For the edification of others, “Charlie” (probably not his real name) is a U.S. government and/or corporate asset, the particulars of which I provide in my June, 2015 essay :
        http://www.altcancer.net/ashwin/ashw0615.htm

        “Agent Charlie” fails to mention that my abduction by the U.S. was so illegal and so scandalous that it was formally condemned by the Ecuadorean government. See :
        http://www.meditopia.org/chap3-3.htm

        In his citation of Quackwatch, “Agent Charles” fails to mention that Stephen Barrett, its longtime founder and proprietor, is a self-confessed (and proud) shill for the his Big Pharma clients. See :
        http://www.altcancer.com/ashwin/ashw0409.htm

        There is no greater “noise” from which a normal person should want to escape than the machinations of these people who will accept government or corporate recompense, in whatever form it be, in the advancement of tyranny and the subjugation of their fellow citizens, or in this case, expats.

        Greg

    2. First of all, the correct term is “Far from the Madding Crowd”. Here is
      a reference for your edification:
      https://en.wikipedia.org/wiki/Far_from_the_Madding_Crowd

      Second,
      for the edification of others, Caton lives in a bunker with foot thick
      concrete walls and bullet proof glass. If that is his way of communing
      with nature, I’ll stick to my open walled cottage a short distance from
      Parque Calderon.

      Wonder why Caton may need such a fortress? This may be telling:

      http://www.cancertreatmentwatch.org/reg/caton.shtml

      As always, caveat emptor and consider the source.

      Charlie

      1. Having a problem staying “on topic,” are we?

        For the edification of others, “Charlie” (probably not his real name) is a U.S. government and/or corporate asset, the particulars of which I provide in my June, 2015 essay :
        http://www.altcancer.net/ashwin/ashw0615.htm

        “Agent Charlie” fails to mention that my abduction by the U.S. was so illegal and so scandalous that it was formally condemned by the Ecuadorean government. See :
        http://www.meditopia.org/chap3-3.htm

        In his citation of Quackwatch, “Agent Charles” fails to mention that Stephen Barrett, its longtime founder and proprietor, is a self-confessed (and proud) shill for the his Big Pharma clients. See :
        http://www.altcancer.com/ashwin/ashw0409.htm

        There is no greater “noise” from which a normal person should want to escape than the machinations of these people who will accept government or corporate recompense, in whatever form it be, in the advancement of tyranny and the subjugation of their fellow citizens, or in this case, expats.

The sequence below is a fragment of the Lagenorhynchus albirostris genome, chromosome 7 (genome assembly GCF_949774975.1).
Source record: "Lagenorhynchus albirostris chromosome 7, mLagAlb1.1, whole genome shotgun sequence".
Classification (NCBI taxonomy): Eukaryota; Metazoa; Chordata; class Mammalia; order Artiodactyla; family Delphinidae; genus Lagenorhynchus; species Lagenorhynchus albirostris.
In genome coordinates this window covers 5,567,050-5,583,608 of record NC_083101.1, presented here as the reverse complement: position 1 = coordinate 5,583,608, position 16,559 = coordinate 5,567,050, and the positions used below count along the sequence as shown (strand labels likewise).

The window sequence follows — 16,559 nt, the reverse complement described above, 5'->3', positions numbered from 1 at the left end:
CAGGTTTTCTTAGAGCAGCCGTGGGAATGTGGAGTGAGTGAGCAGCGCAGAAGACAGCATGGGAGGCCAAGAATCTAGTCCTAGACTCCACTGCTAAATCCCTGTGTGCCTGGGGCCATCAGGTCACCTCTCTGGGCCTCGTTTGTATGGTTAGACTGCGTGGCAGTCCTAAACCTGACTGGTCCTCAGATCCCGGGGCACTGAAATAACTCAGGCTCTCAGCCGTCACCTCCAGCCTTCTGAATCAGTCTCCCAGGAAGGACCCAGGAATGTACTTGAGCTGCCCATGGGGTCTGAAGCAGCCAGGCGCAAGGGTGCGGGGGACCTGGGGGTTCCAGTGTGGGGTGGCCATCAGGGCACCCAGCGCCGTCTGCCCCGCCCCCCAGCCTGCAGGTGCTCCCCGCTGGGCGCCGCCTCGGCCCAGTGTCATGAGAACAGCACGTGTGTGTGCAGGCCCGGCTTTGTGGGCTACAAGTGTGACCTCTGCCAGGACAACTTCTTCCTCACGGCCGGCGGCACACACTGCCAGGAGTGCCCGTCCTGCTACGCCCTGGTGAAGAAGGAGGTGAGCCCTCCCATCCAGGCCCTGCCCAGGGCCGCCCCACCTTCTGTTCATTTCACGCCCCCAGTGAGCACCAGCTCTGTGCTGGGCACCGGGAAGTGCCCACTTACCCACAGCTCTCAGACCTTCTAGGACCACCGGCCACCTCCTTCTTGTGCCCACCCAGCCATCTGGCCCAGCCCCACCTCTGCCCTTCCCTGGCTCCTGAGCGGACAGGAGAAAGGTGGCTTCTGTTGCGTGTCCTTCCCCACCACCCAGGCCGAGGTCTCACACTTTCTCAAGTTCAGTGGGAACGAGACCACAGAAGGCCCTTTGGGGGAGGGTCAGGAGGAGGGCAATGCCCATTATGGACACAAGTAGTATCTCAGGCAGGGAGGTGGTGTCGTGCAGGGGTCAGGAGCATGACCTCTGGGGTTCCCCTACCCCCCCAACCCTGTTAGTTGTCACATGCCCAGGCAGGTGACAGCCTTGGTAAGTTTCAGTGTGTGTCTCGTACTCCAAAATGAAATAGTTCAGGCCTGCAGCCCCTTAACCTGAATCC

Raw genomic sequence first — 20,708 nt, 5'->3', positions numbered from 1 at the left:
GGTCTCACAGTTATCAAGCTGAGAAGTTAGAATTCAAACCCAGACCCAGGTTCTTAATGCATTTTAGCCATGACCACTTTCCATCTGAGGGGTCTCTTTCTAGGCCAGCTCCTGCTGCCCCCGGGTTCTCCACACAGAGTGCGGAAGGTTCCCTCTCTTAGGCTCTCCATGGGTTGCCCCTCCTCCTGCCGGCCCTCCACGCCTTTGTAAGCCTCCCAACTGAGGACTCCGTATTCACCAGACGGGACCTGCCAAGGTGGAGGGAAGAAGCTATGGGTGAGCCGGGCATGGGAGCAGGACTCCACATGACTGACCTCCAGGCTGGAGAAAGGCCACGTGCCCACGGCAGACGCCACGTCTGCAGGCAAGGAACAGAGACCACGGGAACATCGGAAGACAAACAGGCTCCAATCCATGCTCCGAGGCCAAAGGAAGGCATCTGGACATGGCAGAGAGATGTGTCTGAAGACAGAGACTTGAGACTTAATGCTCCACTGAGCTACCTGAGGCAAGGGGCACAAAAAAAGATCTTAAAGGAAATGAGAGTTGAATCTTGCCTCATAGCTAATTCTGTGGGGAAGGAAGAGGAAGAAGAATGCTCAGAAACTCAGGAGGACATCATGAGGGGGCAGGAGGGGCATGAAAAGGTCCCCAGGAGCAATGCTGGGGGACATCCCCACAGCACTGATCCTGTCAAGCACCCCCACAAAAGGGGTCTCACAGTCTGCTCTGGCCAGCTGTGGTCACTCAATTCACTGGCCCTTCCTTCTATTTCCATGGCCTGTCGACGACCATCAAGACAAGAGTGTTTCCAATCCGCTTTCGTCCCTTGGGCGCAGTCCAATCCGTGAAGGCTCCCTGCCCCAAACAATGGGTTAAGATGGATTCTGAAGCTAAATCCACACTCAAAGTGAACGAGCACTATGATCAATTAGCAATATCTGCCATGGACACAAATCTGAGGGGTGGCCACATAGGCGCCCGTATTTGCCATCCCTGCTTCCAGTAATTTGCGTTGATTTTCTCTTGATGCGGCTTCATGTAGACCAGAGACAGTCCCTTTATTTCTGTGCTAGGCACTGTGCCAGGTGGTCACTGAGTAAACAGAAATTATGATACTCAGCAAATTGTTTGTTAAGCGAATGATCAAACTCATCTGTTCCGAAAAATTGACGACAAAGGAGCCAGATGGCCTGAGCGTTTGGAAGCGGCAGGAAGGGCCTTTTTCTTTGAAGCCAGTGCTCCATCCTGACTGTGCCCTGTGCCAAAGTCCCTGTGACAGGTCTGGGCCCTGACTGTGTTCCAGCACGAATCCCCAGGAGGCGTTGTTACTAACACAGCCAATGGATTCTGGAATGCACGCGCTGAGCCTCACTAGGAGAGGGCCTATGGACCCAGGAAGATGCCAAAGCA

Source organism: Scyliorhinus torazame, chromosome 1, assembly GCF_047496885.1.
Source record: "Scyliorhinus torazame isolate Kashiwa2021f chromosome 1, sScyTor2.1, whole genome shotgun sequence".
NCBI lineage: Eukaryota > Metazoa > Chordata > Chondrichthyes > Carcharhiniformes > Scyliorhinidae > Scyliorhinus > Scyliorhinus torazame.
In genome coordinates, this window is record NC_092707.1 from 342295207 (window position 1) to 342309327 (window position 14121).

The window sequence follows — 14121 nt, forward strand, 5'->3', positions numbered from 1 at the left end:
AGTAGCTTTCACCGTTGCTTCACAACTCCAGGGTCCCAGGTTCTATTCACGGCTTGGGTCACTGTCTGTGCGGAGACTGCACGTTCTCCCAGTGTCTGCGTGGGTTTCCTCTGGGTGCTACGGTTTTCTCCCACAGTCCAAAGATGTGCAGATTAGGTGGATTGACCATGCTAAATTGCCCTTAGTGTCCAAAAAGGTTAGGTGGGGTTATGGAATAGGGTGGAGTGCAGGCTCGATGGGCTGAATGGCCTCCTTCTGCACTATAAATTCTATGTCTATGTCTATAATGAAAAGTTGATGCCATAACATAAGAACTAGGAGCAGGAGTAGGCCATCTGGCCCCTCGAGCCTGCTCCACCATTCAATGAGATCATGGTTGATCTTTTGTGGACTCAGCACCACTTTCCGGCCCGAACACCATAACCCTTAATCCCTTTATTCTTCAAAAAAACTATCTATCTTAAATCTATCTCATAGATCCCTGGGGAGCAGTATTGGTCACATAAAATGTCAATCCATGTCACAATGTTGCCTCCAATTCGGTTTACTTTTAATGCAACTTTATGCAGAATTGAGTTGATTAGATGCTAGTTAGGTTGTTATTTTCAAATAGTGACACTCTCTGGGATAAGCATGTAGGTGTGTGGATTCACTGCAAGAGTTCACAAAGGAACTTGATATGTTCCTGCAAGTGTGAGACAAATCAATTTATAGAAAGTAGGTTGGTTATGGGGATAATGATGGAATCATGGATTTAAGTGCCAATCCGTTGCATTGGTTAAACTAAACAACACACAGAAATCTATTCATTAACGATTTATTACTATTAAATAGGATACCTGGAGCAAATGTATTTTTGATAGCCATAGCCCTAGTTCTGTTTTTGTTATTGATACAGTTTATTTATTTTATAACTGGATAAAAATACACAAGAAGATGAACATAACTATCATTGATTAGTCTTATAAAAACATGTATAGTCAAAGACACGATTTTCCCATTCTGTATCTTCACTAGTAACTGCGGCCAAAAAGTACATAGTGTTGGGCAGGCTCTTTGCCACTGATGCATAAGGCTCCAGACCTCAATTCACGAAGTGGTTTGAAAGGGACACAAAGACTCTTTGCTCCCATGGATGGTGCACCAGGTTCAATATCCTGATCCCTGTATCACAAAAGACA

Greg

        1. There is no sense in reinventing the wheel. Just go to the following page
          and read the thread. Follow the links and decide for yourself.

          http://gringopost-forum.blogspot.com/2015/07/mms-is-it-safe.html#disqus_thread

          It’s really pretty funny, actually. Caton pled guilty and served 5 years in
          prison. Now he wants you to believe that he was falsely arrested and
          railroaded into his guilty plea. Do you really want to believe this guy about anything?

          Charlie

      1. Thank you, Bill.
        Before moving to Ecuador, I spent 51 years living in the States — spread primarily between California, Florida, Iowa, and Louisiana. Except for the 21 month absence created by my illegal kidnapping, I’ve lived in Ecuador since 2007, most of it in Azuay Province, and it has been the happiest time of my life, by far.

        But I do mean what I said in my earlier entry. If noise really bothers you, this province offers many rural opportunities to enjoy a private life with your gardens and animals, and in that life, you will find a deeper peace, quiet, and natural way of living. I lived in Cuenca’s El Centro for a couple of years, but I wouldn’t do it again — and not because I don’t enjoy Cuenca, because I do. It’s just that your permanent residence should give you quiet and repose, and Sylvan has it right in saying that this is no mean task inside the city.

      1. Thank you, Bill.
        Before moving to Ecuador, I spent 51 years living in the States — spread primarily between California, Florida, Iowa, and Louisiana. Except for the 21 month absence created by my illegal kidnapping, I’ve lived in Ecuador since 2007, most of it in Azuay Province, and it has been the happiest time of my life, by far.

        But I do mean what I said in my earlier entry. If noise really bothers you, this province offers many rural opportunities to enjoy a private life with your gardens and animals, and in that life, you will find a deeper peace, quiet, and natural way of living. I lived in Cuenca’s El Centro for a couple of years, but I wouldn’t do it again — and not because I don’t enjoy Cuenca, because I do. It’s just that your permanent residence should give you quiet and repose, and Sylvan has it right in saying that this is no mean task inside the city.